She laughed. Why dwell on the past? Here she was, in one of the prettiest places on God’s green earth, wallowing in self-pity. How pointless was that?
She climbed back into the car. “Left,” she decided, and started driving. When the GPS’s mechanical voice became increasingly agitated, she reached up and switched it off, and then rolled down her window so she could smell the sweet honeysuckle blossoms that twined the trees lining the road.
As she drove, she felt the tightness that always lay coiled inside her loosening, and the tension draining from her shoulders. She hadn’t felt so light and free in… Actually, she couldn’t remember if she’d ever felt this way.
Nobody knew she was here. Nobody could find her. She wouldn’t be checking in to the boarding house under her real name. Her friend Katherine had made the reservation there a year ago, and then been unable to keep it when she’d been offered an internship as a pastry chef in France. Lainey had agreed to take over the reservation. She’d even had Katherine pay for it with her own credit card, and then paid her back in cash, to make absolutely sure that nobody could find her here.
For the next two weeks, she was Katherine McNamara, woman without a past. A woman who’d never heard the name Miles Bauer. A woman who could reinvent herself as whatever and whomever she wanted to be.
Her instincts seemed to have led her in the right direction, because on the road ahead she could see a big wooden sign that said “Welcome to Blue Moon Junction.” It was decorated with a picture of a blue moon, and on the face of the blue moon was a howling wolf.
She’d heard that Florida was a shifter-friendly state. In Pennsylvania, shifters made up about twenty percent of the population, but in Florida, the numbers ran more like forty percent. Many shifters tended to gravitate towards states with more woodlands and rural areas.
She’d also heard that Blue Moon Junction was a tiny, sleepy little backwater, so far from any large cities that few visitors ever travelled there except during a big, statewide, shifter festival in October called Howl-o-ween. This was not festival season.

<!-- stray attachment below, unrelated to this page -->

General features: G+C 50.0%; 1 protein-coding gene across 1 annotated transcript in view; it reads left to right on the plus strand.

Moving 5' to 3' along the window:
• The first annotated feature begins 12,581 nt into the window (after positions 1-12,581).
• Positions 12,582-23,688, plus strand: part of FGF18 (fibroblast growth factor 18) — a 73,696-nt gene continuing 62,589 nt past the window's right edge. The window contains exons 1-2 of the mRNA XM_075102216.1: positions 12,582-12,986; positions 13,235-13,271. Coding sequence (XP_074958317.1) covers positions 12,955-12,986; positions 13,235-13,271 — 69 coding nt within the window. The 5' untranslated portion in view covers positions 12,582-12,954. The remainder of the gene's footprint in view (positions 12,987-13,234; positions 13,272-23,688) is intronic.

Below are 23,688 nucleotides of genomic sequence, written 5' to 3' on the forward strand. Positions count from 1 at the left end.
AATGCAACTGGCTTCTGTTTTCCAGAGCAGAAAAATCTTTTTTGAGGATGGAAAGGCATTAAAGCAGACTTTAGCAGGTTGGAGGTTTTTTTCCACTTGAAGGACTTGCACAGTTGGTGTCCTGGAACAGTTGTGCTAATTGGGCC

The remote location of Blue Moon Junction had appealed to Katherine, who was an amateur bird photographer and who’d been dying to travel through the swamps and take pictures of the rare bird species there. It was definitely appealing to Lainey, who’d just had her heart rolled over with a bulldozer and then spit on for good measure. Lainey wanted nothing but peace, quiet, and privacy.
As Lainey rolled down the main street of the town, however, it didn’t look particularly sleepy or quiet. There were dozens of cars lining the street, and a sizable crowd of people clustered in front of a store which bore the sign “Hooper’s Jewelry Store, est. 1914.” There were also several sheriffs’ vehicles, and men in uniform talking to the people in front of the store.
A group of older women with hair in curlers, wearing pink polyester gowns, were standing at the edge of the crowd. It looked as if they’d just piled out of the Kurl Up And Dye Salon which was across the street from the jewelry store, and they were watching the goings-on with avid interest.
She managed to find a parking spot behind a large landscaping truck which bore green and gold lettering announcing that the truck was owned by Calloway & Sons.
Surely someone here could direct her to Imogen’s Boarding House, she thought.
She climbed out of the car and walked towards the crowd. Something unfortunate had happened, but she didn’t know what. It didn’t look as if anyone had been injured; there were no ambulances or fire trucks.
People were crowded around a handsome, muscular man in a sheriff’s uniform. He was standing with his arm around the waist of a plump, pretty girl with wavy, red hair, who had a big sparkly engagement ring on her finger. They were both wolf shifters. Lainey could tell by the scent, but also from their eyes. Shifters had eyes with the same color and pupil shape of their animal species.